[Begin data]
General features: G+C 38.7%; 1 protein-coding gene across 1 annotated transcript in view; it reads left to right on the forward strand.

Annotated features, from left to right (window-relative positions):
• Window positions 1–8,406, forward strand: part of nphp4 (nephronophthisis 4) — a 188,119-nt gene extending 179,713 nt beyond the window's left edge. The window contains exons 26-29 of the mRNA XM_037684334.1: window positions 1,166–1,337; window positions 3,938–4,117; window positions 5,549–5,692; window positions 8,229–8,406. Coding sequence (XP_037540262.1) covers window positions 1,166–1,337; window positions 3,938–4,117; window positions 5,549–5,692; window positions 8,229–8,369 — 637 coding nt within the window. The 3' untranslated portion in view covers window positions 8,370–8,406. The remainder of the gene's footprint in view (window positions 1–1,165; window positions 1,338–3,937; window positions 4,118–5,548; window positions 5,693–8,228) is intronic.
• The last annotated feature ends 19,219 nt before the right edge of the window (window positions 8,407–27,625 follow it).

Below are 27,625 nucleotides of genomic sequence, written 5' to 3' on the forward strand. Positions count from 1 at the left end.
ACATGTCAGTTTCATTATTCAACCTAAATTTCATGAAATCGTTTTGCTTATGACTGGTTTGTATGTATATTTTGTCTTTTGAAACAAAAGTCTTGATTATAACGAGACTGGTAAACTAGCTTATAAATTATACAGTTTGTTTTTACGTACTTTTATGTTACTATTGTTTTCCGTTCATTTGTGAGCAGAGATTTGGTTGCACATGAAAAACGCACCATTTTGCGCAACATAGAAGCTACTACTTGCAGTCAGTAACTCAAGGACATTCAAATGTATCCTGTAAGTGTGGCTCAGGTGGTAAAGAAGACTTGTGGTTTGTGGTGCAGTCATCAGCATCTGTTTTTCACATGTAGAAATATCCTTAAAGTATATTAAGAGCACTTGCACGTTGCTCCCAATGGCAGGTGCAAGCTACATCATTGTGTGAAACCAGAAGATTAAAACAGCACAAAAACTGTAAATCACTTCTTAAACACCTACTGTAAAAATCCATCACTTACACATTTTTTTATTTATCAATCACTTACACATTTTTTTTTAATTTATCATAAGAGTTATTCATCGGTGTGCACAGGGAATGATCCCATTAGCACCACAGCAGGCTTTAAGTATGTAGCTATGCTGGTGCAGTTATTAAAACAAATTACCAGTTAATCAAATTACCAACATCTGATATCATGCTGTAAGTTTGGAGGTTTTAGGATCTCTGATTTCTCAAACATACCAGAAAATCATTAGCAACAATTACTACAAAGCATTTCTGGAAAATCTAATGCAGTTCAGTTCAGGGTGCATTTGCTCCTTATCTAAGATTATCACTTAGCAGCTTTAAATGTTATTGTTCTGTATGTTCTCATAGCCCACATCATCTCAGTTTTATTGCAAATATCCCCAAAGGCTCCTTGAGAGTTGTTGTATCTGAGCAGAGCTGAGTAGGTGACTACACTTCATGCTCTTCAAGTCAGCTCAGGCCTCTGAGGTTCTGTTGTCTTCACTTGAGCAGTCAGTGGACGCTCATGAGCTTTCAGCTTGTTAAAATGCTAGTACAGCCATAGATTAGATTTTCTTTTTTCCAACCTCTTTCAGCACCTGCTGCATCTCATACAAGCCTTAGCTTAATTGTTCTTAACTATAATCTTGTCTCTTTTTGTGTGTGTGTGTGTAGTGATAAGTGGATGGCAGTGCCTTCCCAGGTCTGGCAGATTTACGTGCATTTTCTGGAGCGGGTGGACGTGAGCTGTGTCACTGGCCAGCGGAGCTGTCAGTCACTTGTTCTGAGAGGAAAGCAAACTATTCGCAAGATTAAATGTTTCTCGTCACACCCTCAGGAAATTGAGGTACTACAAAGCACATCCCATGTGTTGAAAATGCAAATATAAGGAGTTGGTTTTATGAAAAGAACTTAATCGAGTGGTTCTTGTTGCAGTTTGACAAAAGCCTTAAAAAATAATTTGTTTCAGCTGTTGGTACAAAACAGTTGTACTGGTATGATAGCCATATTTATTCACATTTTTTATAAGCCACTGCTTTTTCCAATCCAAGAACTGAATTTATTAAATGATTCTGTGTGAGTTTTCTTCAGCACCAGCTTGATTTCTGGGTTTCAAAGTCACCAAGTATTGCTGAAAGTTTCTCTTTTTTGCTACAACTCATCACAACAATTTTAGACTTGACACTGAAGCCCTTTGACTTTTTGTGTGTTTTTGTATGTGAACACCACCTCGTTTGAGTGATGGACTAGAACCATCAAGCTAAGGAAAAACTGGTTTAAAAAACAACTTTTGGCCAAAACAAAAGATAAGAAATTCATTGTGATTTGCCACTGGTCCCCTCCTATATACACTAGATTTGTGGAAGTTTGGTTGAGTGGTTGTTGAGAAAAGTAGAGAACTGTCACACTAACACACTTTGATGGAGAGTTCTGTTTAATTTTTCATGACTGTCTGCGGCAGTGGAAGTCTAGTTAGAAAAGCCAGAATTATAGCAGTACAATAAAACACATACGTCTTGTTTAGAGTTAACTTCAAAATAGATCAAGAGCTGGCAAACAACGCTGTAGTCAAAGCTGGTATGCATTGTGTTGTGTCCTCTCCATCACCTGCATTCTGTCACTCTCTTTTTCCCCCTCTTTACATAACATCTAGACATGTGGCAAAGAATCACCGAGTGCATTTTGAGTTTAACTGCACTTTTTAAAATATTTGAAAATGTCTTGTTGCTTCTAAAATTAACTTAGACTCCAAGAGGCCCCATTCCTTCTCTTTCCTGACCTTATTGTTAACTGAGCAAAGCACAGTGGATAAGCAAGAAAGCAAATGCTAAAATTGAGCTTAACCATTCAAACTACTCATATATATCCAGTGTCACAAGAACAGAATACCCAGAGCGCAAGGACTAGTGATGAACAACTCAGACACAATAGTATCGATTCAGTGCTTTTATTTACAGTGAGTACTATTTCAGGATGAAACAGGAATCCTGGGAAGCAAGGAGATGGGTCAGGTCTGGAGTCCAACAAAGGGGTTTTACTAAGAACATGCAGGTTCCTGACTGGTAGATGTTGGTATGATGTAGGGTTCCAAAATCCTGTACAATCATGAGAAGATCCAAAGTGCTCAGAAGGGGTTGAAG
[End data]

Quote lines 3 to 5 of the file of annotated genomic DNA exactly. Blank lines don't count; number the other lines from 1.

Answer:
• Window positions 1–8,406, forward strand: part of nphp4 (nephronophthisis 4) — a 188,119-nt gene extending 179,713 nt beyond the window's left edge. The window contains exons 26-29 of the mRNA XM_037684334.1: window positions 1,166–1,337; window positions 3,938–4,117; window positions 5,549–5,692; window positions 8,229–8,406. Coding sequence (XP_037540262.1) covers window positions 1,166–1,337; window positions 3,938–4,117; window positions 5,549–5,692; window positions 8,229–8,369 — 637 coding nt within the window. The 3' untranslated portion in view covers window positions 8,370–8,406. The remainder of the gene's footprint in view (window positions 1–1,165; window positions 1,338–3,937; window positions 4,118–5,548; window positions 5,693–8,228) is intronic.
• The last annotated feature ends 19,219 nt before the right edge of the window (window positions 8,407–27,625 follow it).

Below are 27,625 nucleotides of genomic sequence, written 5' to 3' on the forward strand. Positions count from 1 at the left end.